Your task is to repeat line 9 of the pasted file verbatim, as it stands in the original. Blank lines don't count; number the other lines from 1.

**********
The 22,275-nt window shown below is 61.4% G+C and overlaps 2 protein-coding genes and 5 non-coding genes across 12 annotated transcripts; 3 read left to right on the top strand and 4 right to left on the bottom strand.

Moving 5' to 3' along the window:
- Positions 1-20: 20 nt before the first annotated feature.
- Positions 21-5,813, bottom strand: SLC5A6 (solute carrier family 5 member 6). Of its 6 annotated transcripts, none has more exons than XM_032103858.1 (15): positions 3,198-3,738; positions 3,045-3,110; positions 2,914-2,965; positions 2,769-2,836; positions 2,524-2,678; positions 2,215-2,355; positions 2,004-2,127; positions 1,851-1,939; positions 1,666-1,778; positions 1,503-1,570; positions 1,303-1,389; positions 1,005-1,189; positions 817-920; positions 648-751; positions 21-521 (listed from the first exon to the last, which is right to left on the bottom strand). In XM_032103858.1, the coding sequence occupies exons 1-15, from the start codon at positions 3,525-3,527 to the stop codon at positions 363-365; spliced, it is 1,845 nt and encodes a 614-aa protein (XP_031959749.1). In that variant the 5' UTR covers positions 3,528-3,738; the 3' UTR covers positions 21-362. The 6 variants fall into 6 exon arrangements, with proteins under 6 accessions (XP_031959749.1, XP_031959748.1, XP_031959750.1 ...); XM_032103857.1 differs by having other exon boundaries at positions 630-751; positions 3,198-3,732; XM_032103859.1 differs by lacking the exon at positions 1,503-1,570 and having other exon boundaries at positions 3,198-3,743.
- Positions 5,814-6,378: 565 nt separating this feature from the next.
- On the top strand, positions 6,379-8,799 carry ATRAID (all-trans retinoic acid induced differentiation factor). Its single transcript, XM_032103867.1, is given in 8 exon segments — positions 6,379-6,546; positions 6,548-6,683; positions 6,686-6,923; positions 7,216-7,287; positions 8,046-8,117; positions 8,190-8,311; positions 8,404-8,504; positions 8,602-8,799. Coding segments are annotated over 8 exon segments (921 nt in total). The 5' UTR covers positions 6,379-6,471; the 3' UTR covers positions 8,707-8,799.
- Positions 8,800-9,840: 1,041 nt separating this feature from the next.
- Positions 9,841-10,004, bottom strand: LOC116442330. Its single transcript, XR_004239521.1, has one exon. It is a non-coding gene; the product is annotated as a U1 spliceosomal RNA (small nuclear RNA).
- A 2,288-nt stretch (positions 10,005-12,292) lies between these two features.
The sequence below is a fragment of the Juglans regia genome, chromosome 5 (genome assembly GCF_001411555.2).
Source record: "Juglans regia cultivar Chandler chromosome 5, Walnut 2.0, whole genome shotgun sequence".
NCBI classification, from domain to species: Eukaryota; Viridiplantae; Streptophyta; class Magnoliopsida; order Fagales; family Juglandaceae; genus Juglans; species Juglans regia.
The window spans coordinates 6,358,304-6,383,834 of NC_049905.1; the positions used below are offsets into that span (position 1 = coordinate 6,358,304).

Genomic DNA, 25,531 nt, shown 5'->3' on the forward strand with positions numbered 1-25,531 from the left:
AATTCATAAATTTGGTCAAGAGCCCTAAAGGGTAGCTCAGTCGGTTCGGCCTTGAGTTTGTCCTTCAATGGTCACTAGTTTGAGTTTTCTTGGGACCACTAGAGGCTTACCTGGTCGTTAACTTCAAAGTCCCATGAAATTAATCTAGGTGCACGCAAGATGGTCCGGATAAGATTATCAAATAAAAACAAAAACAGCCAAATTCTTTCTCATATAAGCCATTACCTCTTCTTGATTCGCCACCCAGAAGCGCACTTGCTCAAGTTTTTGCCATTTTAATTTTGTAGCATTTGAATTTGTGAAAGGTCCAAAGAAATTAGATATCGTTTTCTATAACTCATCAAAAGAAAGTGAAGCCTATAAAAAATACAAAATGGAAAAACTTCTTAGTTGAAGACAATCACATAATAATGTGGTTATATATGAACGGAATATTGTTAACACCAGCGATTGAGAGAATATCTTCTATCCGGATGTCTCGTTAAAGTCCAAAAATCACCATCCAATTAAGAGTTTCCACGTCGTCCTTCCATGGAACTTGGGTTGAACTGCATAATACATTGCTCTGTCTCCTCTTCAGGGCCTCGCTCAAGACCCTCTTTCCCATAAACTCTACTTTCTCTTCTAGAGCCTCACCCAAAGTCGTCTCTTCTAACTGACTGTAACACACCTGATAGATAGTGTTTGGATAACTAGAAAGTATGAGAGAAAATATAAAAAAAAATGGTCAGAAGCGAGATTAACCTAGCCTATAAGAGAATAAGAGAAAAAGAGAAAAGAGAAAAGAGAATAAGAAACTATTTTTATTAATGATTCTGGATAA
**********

- A 2,288-nt stretch (positions 10,005-12,292) lies between these two features.